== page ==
Monday, August 20, 2007
Cancer cachexia and then several things in brief...
Head & Neck has an interesting trial of celecoxib for cancer cachexia. This was a small, randomized, placebo-controlled, and blinded trial of 11 patients with recently diagnosed head/neck/or upper GI cancers, 5% unintentional weight loss, no mechanical GI obstruction, and who were awaiting curative-intent cancer treatment (despite the fact that most of the patients had stage IV disease??); none were on other appetite modulators or anti-inflammatories (glucocorticoids, megestrol, NSAIDs etc.). They received 200mg bid of celecoxib or placebo for 3 weeks and a bunch of metabolic, inflammatory, and nutritional parameters were measured.
Despite the fact that that only 11 patients were involved & the study only lasted 21 days, celecoxib actually appeared to have some measurable and statistically significant effects: mean weight and body mass index increased (by 1kg and 0.3kg/m^2 in the treatment group - weight decreased by 1.3kg in the placebo group), health-related QOL improved a little in the treatment group as well. Laboratory measures of inflammation (CRP, IL-6, etc.) and other things like resting energy expenditure and lean body mass didn't differ between groups. Usually it's a good thing when small (but randomized and controlled) trials show treatment benefit (it's an indication that the effect is pretty robust if you only need 50-100 people to show an effect exists as opposed to, say, 10,000 patients in a hormone replacement therapy trial). This one, with so few people, however seems to swing in the opposite direction and one wonders if this is all chance - that the 4 (yes, 4) people who happened to get celecoxib were unique in some unmeasured way.
On the other hand we have a small, brief, trial of a drug with a well-defined risk profile which showed an effect that isn't anything to sneeze at: 2.3kg difference in just 3 weeks. And unlike the seeming hundreds of uncontrolled open-label trials out there this one can't be as easily dismissed. Longer term trials with many more people are obviously needed - do these trajectories in weight gain/loss continue for longer than a few weeks? Is lean body mass gained/preserved or (like with megestrol) is just fat gained? And does any of this translate into people feeling better or living longer? (Recent post on cachexia research here.)
Annals of Oncology has a review on the use of quality of life/symptom control as end points in advanced cancer trials (of chemotherapy and other anti-cancer treatments). Symptoms and QOL as primary endpoints was rare; few studies discussed powering for QOL/symptoms; methodologic quality (choice of instruments, measuring patient compliance with QOL/symptom measurement, etc.) was poor but, notably, improving since 2000. Most interesting were the authors recommendations for improving symptom/QOL measurement and reporting in such trials, particularly with and eye to helping clinicians better understand and communicate QOL risks/benefits of a treatment:
"More than 80% of the studies reported changes [in symptoms or QOL scores] in group means or medians, with an average determined at baseline for each group, and then at one or more pre-defined times of follow-up. This strategy is sub-optimal for assessment of QoL or symptoms in clinical trials. QoL is the property of an individual and not of a group; it will improve in some patients and decline in others, and will do so at variable rates, so that average values may have little meaning. A strategy that leads to marked improvement in QoL in 50% of patients with an advanced malignancy, while QoL declines in the other 50% due to progression of disease, would represent substantial therapeutic effect, but a comparison of mean QoL scores with baseline might show no difference. Also, some patients will drop out (usually those who are doing poorly), and comparison of a reduced sample at varying times on treatment with the whole sample at baseline, or with the averaged score at baseline for the patients that remain on study, leads to bias that confounds interpretation. The above problems can be overcome by defining criteria for ‘palliative response’ for individual patients and determining the proportion of patients that satisfy it."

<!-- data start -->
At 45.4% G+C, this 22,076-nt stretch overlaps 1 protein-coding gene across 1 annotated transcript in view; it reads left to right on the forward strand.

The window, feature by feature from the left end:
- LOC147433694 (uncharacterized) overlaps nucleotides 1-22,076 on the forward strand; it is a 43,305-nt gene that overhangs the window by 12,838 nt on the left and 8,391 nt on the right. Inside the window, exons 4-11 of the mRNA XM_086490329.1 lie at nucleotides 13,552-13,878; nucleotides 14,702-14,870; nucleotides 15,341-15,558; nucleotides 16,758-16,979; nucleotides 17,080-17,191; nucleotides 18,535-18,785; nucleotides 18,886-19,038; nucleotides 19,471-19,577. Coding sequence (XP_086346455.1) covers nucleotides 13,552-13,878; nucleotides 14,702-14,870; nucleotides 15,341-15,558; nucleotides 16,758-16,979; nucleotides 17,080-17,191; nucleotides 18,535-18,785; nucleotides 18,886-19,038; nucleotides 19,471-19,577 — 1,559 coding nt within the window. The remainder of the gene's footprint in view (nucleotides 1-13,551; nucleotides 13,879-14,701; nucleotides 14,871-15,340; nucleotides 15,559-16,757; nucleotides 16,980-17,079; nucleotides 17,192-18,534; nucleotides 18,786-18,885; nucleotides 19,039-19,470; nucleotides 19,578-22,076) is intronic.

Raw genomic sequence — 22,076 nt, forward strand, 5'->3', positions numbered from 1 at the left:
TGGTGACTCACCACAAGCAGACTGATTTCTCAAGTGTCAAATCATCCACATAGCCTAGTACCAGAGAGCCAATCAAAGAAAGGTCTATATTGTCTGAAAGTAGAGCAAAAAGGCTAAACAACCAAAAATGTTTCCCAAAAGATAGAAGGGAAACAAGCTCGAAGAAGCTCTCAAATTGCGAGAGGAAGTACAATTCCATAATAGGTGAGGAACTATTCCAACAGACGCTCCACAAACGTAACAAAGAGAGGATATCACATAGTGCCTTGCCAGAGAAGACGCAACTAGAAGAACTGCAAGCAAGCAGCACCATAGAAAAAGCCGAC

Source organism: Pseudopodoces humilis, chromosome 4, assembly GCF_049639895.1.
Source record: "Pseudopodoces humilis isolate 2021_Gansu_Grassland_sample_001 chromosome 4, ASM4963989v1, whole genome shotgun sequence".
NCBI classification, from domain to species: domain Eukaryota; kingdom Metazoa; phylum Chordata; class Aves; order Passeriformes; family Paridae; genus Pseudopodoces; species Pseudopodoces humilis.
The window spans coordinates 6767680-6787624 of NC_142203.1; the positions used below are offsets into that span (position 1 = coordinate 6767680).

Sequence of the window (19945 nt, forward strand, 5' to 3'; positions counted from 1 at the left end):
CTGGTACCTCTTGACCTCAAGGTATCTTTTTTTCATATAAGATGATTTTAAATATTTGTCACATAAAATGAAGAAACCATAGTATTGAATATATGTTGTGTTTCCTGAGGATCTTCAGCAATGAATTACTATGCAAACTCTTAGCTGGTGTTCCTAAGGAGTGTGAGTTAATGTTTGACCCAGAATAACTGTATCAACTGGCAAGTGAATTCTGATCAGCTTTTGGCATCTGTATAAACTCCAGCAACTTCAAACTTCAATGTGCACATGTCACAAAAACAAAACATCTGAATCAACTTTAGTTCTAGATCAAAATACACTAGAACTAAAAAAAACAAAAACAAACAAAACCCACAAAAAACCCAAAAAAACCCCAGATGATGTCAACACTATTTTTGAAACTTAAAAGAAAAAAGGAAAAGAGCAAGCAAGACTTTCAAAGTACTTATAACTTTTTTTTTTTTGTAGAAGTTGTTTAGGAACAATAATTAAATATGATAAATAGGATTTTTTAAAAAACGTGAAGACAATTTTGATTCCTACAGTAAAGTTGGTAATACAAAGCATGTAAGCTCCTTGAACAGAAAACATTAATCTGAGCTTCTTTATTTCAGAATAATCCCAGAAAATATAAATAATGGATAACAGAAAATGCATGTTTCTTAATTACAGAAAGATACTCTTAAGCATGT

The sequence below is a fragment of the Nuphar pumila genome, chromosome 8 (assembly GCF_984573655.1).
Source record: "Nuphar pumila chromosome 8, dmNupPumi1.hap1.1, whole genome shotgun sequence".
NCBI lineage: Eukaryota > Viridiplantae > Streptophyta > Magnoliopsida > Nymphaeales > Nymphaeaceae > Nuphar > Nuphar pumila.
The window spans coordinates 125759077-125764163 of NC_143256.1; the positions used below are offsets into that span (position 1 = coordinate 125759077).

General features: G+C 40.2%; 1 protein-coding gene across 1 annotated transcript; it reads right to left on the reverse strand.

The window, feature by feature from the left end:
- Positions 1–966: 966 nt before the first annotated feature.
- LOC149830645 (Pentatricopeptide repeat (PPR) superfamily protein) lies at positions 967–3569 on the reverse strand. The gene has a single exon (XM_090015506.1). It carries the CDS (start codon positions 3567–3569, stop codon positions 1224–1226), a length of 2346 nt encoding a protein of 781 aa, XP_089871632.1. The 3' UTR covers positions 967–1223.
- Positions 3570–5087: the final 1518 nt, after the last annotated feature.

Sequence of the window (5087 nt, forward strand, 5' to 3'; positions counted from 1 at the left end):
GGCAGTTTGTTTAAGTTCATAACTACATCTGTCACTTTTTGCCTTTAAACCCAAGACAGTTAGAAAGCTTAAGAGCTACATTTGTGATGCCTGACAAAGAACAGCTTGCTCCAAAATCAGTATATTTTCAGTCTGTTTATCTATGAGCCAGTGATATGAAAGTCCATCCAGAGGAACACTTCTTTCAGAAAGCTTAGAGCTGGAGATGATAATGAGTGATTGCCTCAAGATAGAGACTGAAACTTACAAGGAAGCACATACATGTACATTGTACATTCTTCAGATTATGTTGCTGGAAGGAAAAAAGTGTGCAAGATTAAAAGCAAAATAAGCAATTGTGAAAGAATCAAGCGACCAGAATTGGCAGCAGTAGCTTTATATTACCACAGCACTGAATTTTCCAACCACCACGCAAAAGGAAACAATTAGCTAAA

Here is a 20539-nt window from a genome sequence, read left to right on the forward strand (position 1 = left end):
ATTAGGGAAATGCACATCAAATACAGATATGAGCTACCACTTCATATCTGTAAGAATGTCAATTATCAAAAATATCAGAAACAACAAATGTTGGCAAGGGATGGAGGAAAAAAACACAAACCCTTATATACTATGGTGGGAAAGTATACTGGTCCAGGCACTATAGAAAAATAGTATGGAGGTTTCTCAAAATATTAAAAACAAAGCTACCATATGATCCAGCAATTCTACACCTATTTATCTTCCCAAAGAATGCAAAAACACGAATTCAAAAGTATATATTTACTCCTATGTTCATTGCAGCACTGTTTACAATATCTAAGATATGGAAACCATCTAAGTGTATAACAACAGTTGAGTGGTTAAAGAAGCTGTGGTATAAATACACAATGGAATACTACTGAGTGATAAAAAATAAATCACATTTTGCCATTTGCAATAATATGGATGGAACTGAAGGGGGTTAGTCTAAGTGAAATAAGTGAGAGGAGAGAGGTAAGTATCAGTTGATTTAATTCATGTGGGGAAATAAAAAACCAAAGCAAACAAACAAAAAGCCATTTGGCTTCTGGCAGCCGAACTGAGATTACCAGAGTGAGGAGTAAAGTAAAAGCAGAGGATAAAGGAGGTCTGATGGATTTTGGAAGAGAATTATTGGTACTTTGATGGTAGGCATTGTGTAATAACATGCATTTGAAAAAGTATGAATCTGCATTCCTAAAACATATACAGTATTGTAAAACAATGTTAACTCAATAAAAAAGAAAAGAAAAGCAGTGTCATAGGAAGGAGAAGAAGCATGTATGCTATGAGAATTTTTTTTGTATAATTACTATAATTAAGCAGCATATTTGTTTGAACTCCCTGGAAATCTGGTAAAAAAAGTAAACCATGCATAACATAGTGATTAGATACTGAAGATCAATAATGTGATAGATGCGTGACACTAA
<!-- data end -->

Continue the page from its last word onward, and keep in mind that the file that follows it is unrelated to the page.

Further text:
Annals of Internal Medicine has a review on new CPR guidelines which looks at some of the debates in the field as well as reviews the evidence which underlies the current recommendations. Despite general acknowledgment of the dismal outcomes for most people suffering cardiac arrests there is zero mention in the paper about cessation of resuscitative efforts, let alone not beginning them, or medical decision making of any form outside of the treatment protocols themselves.
For fellow EBM nerds out there JAMA had a recent commentary on EBM and practice (particularly institution-wide) change. I learned a new acronym (actually this includes elements both of an acronym and an abbreviation): "EBMgt" for evidence based management. (If anyone knows a linguist or similar such person please comment and let us know what such hybrid foreshortenings are called.) I read the commentary and wondered to myself 'well what does this have to do with palliative care?' as most of it was about beta blockers for heart failure etc. However the standardization of evidence based practices is a reality now and demands to 'EB' everything we do will continue. The provision of palliative care services will likely not be exempted from proving such services benefit patients (or, to be cynical, saves someone money) and it's in our benefit to make sure this happens in a reasonable way (see similar concerns in my last post).